As a child, LEGO was one of the greatest creations imagined. Stacking the blocks provided hours of fun resulting in boundless creativity. It helped teach the phrase “think outside the box and helped designers and engineers with the foundations for their successes.
LEGO, one of the leading toy-making companies in the world, was founded in 1932 by Ole Kirk Kristiansen. Since its inception, it has maintained a clear vision of “inventing the future of play. But between 1993 and 2004, it went through a catastrophic period of depressed sales and massive layoffs which nearly destroyed the company.
Reviving the company came down to simply by thinking inside the box again. Instead of locking its creativity into its products and marketing, LEGO integrated creativity into all of its processes. The strategic plan was two-fold. First, it developed a design process model known as “Design for Business (D4B) to ensure the continual linkage between innovation and its business plan. Secondly, it created a new “Shared Vision to rebuild the company’s brand identity as a creative toy-manufacturing enterprise. This vision ensures that both the creative side and business side share the same objectives and fully understand LEGO’s business strategy.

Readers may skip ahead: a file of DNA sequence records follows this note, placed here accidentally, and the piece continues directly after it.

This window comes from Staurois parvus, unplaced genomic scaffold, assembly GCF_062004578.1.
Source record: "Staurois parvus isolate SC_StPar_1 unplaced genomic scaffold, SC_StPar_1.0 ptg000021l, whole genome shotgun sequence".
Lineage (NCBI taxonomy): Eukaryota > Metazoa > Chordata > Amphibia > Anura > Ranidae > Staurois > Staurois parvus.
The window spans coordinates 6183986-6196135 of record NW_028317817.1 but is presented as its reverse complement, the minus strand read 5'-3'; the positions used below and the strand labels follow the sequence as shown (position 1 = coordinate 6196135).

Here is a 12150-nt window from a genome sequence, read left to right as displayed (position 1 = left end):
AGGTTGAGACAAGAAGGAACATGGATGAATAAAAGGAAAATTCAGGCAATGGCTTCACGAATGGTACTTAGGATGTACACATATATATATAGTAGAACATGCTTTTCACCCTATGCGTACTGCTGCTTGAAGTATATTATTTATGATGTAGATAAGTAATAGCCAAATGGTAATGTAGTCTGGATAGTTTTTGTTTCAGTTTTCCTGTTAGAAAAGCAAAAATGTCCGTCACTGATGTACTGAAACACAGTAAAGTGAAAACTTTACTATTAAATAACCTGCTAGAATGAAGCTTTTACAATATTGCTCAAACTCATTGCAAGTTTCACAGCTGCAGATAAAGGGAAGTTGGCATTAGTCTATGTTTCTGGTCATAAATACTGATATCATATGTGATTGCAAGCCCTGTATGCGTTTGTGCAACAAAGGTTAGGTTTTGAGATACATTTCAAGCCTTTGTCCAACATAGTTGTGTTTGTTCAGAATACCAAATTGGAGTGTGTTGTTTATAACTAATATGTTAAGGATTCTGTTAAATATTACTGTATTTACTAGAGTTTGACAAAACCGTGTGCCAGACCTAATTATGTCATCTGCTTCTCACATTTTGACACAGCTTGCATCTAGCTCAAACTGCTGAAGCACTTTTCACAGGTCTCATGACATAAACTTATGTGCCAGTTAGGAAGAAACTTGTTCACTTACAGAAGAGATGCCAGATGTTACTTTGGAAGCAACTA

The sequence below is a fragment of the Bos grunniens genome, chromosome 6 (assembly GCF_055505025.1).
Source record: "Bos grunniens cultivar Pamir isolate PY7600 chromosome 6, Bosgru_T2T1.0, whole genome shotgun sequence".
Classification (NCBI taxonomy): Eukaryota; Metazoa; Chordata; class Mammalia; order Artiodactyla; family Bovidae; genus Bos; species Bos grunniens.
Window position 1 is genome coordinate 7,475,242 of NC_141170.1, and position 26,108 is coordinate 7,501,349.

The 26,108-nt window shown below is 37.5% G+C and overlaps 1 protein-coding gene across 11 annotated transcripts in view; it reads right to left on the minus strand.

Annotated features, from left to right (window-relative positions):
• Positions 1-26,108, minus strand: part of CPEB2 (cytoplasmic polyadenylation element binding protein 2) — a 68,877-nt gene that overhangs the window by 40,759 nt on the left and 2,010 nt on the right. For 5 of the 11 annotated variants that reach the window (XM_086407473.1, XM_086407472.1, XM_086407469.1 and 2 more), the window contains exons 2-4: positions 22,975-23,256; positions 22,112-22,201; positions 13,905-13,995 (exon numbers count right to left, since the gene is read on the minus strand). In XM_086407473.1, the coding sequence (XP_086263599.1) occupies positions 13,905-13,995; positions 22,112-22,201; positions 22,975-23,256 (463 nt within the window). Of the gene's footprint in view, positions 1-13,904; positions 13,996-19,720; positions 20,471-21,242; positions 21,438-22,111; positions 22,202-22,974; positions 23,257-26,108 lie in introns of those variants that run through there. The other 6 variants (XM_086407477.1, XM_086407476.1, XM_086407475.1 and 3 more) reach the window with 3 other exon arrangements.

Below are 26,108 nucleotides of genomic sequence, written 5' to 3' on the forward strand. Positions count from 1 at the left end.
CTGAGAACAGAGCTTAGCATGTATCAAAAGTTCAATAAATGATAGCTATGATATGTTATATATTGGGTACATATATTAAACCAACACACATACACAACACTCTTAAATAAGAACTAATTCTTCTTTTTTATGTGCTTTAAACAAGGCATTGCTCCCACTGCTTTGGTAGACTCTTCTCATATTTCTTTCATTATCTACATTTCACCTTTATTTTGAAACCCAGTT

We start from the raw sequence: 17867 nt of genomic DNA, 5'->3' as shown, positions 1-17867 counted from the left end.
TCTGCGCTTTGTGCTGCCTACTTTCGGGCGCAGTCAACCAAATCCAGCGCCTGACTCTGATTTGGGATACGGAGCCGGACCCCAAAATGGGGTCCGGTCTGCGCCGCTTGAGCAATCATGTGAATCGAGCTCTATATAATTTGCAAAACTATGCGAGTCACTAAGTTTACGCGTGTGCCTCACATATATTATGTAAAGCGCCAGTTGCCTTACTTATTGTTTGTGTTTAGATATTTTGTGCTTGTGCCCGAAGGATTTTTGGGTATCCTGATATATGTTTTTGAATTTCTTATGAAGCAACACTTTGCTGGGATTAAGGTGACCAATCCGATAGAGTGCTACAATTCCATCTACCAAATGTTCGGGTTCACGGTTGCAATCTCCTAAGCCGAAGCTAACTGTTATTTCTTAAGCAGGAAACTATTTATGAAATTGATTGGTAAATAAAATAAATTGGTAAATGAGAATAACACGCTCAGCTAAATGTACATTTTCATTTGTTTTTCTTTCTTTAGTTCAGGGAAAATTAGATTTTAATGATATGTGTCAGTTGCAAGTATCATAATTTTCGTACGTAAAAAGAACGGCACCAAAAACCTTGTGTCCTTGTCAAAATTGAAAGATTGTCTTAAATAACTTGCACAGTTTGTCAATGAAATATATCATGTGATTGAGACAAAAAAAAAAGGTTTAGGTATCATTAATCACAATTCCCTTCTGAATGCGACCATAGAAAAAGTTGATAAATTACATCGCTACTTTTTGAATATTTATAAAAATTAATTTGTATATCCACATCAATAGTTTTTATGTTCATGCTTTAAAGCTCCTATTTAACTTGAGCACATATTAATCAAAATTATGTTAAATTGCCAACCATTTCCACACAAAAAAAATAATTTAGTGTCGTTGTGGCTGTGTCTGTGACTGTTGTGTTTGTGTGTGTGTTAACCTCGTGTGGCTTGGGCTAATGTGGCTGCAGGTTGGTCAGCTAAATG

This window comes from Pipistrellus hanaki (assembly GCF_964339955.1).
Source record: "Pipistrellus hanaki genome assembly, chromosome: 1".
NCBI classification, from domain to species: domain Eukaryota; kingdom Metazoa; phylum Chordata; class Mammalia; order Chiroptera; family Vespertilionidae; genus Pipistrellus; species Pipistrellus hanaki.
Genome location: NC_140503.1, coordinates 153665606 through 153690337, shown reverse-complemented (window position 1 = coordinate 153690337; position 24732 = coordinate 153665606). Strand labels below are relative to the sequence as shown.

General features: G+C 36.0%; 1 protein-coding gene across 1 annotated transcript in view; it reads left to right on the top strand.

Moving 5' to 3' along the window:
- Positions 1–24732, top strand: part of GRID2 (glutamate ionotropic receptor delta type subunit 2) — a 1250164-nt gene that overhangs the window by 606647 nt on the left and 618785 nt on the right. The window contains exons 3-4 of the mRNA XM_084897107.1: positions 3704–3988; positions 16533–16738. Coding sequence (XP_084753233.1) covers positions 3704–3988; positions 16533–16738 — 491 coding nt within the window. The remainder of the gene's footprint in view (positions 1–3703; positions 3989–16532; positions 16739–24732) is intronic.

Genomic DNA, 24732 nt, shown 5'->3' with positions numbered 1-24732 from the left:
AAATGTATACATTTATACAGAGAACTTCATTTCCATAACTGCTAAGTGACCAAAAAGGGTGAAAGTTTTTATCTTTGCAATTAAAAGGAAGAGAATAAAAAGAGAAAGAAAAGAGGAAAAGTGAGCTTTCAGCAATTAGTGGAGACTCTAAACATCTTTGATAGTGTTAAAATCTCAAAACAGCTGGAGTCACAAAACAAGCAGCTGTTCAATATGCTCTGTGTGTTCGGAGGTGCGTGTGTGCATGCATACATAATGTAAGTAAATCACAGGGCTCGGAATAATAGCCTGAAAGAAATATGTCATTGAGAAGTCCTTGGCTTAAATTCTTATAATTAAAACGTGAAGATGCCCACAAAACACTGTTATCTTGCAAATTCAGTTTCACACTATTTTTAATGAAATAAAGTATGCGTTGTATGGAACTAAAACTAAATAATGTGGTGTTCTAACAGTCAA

Their belief was when innovation gets out of control, it disconnects from the company’s strategy, leaving a gap between business and creativity, resulting in sales losses. There have been many instances over the past century that provide examples that innovation and creativity can play an essential role for an organization in the midst of a crisis. Leading enterprises such as BT, Microsoft, Starbucks, Xerox, Yahoo, and others to provide the proof that an innovative design process can lead to a competitive position in the market.
The story of LEGO is an important and rare lesson for all strategists on the true importance of design and creativity in an organization.
Read the entire story at smashingmagazine.com.